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My favorite A’s team in franchise history was the one in 1988. I'm biased, of course. But what made that season special for me was that it marked the A's first postseason appearance since 1981. From 1982-86, the A’s, stocking the farm system, had five consecutive losing seasons. But in 1986, despite another losing season, prospects like Mark McGwire, Terry Steinbach, Jose Canseco and Stan Javier started showing up. That season, after a dismal start, the A’s fired manager Jackie Moore and hired Tony La Russa to replace him in July. Under La Russa, the club was 45-34 the rest of the way. By 1987, the A’s, powered by AL Rookie of the Year Mark McGwire and 20-game winner Dave Stewart, finished the season at 81-81.  The club was starting to turn a corner.

A’s GM Sandy Alderson went to work that offseason and acquired a bundle of talent and experience. In December, he acquired starting pitcher Bob Welch from the Dodgers as part of a 3-team trade with the Mets. He also landed outfielders Dave Parker and Dave Henderson, designated hitter Don Baylor, second baseman Glenn Hubbard and catcher Ron Hassey.  The veteran presence and talent complemented the A’s rising stars. The team developed a swagger and confidence. During spring training, Canseco predicted that he would become the first player to hit forty homers and steal 40 bases. He was right and eventually won the AL MVP that season.

La Russa had his generals in place: Henderson ran the outfield, Carney Lansford manned the infield and Dave Stewart was the ace of the starting pitching staff. Closer Dennis Eckersley, meanwhile, anchored the bullpen. Thanks to a 14-game winning streak that started on April 23, the A’s caught fire. By May 9, by virtue of a record of 24-7, the team surged to the top of the AL West and eight games ahead of second place Chicago. The media soon started noting something different about the A’s: Highlighted by Canseco and McGwire, the imposing lineup was built like offensive linemen. The A’s size, swagger, tape-measure homers and dominance began capturing national attention.

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The team’s newfound swagger rubbed off on McGwire, who was earning a reputation around the league as being soft. Starting in his rookie season, pitchers routinely drilled him and he politely dropped his bat and headed to first base. So Parker and Baylor pulled him aside and insisted that he needed to send a message to pitchers around the league or they’ll keep disrespecting him. So on April 8, after McGwire hit a homer in his first at-bat in the second, Angels’ pitcher Kirk McCaskill drilled him on the helmet in the fourth. A seething McGwire threw up both arms and headed toward the mound. Benches cleared and prevented him from getting a piece of McCaskill, but pitchers around the league took note.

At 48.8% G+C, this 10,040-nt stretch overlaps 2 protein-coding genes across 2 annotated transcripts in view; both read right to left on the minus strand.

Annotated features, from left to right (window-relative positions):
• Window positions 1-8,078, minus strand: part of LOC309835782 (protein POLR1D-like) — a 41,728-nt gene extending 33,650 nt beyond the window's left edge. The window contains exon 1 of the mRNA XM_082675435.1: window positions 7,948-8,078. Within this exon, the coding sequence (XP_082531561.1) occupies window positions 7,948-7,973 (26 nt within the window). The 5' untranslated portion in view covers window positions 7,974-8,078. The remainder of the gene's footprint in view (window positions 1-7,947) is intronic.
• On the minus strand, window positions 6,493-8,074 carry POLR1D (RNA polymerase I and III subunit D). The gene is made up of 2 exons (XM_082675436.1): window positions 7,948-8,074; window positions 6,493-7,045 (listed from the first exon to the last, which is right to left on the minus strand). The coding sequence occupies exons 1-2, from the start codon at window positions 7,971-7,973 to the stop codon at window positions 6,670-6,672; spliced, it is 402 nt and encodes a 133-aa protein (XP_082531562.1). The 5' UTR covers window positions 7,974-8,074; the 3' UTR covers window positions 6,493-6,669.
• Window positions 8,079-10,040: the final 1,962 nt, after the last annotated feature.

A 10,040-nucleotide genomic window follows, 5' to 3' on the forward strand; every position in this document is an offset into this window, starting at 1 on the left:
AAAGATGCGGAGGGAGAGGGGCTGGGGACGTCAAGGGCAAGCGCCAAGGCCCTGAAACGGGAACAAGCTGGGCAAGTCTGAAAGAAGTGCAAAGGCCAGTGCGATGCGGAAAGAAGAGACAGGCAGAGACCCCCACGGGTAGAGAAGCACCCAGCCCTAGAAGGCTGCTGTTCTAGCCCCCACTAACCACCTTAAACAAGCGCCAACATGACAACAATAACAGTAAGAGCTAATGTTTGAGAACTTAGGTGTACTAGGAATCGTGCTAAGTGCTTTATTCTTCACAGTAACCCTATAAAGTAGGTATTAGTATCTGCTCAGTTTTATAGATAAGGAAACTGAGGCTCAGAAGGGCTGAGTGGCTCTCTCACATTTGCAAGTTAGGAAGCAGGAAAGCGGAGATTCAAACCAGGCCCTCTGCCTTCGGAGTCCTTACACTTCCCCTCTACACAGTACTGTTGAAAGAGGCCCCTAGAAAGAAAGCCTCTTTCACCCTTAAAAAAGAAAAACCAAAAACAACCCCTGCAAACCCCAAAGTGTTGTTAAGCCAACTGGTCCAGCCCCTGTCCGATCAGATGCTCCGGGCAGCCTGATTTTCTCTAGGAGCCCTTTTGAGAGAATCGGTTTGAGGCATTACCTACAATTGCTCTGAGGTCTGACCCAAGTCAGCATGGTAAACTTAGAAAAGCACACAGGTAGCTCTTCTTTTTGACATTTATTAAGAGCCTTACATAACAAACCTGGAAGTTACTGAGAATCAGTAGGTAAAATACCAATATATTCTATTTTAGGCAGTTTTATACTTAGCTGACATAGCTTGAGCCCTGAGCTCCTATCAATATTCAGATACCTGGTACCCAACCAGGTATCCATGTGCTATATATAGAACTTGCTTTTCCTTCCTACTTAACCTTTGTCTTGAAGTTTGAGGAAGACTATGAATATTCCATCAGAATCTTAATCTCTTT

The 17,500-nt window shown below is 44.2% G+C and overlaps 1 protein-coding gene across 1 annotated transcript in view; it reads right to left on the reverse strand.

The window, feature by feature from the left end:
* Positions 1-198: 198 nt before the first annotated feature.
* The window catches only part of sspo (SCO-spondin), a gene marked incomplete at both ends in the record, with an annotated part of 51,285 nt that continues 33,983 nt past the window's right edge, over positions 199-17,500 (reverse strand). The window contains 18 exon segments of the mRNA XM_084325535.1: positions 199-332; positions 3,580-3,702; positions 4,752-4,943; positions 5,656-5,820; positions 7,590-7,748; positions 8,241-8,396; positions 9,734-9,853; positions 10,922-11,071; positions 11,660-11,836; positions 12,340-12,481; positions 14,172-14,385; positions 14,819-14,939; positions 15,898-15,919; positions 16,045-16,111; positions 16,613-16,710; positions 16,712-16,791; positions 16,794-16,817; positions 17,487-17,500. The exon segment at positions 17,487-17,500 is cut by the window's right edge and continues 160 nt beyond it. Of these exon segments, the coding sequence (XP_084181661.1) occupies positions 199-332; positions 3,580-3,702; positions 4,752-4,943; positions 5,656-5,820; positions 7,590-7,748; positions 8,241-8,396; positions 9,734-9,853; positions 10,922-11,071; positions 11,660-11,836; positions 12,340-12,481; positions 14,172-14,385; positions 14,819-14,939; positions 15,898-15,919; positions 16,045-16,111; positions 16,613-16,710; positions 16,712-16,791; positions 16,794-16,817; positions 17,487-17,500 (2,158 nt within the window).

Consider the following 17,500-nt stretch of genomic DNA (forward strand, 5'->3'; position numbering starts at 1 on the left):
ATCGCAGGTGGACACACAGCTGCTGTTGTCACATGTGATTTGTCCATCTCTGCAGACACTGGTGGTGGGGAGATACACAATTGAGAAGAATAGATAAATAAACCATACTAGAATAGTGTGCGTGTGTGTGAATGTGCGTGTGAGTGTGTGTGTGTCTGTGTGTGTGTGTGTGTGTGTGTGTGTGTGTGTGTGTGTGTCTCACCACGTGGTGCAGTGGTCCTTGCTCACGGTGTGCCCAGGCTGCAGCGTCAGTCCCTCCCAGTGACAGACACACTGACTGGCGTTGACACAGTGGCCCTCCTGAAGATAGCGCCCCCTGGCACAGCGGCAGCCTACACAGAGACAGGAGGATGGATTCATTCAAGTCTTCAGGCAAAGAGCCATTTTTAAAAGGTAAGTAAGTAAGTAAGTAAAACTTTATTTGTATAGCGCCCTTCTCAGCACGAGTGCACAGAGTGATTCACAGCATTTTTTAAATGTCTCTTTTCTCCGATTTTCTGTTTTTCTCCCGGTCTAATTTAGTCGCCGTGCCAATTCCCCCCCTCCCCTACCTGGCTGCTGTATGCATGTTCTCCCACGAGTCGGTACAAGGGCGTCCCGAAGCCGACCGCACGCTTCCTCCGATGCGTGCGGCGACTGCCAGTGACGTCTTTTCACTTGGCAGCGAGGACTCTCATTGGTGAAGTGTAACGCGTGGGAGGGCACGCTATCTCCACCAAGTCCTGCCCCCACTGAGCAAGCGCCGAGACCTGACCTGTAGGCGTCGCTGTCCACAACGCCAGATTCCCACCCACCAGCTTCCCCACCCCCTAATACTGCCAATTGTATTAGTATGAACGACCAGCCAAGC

Another story developed during the early part of the season. Terry Steinbach and a few of his teammates began comparing their muscular forearms in the dugout. That led to the idea of abandoning the traditional high five and replacing it with smashing their forearms together at home plate after a home run. The forearm bash celebration was an instant hit and the talk around baseball. Twenty-five years later, some players still include it as a part of their post-homer celebration.

By the All-Star Break, the A’s boasted a record of 54-34, maintaining a 5.5 game lead over second place Minnesota. Capping off a great first half was the selection of five A’s players to the All-Star Game at Cincinnati’s Riverfront Stadium: Jose Canseco, Dennis Eckersley, Carney Lansford, Mark McGwire and Terry Steinbach. That was the most A’s players selected for the Midsummer Classic since 1975. There was controversy, however, surrounding the fans' selection of Steinbach, who only batted .217 with five homers and 17 runs batted in during the first half. He silenced critics during the game, though, when he drove a solo homer off Dwight Gooden over the right field wall and hit a sacrifice fly the following inning. That was enough to earn him MVP honors of the game.

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The club stormed through the league in the second half and clinched their first AL West title in seven years on September 19. A’s players weren’t done writing history, however. On September 23, while the club opened up a three-game series in Milwaukee, Canseco backed up his preseason prediction and swiped second base in the fifth, becoming baseball’s first 40-40 man. Demonstrating sheer dominance, the A’s finished the season with a record of 104-58. On the mound, Stewart (21-12) was a 20-game winner for the second consecutive season and Eckersley earned 45 saves. The season propelled the A’s to three consecutive Word Series appearances.

The A’s swept the Red Sox in four games in the American League Championship Series, but lost the World Series to the Dodgers in five games.  Stewart later admitted that he’s not sure if the club ever recovered from Kirk Gibson’s dramatic, game-winning homer to end Game 1.

Record: 104-58, First in AL West, AL Champions

Ballpark: Oakland-Alameda County Coliseum

Attendance: 2,287,335

 Awards:

Jose Canseco, AL MVP

Walt Weiss, AL Rookie of the Year

Dennis Eckersley, AL Rolaids Relief, ALCS MVP

Tony La Russa, AL Manager of the Year

Terry Steinbach, All-Star Game MVP

Regular Season Roster:                                                                               

Pitchers:


Catchers


Infielders


 Outfielders


Other batters

 

Manager

 

Coaches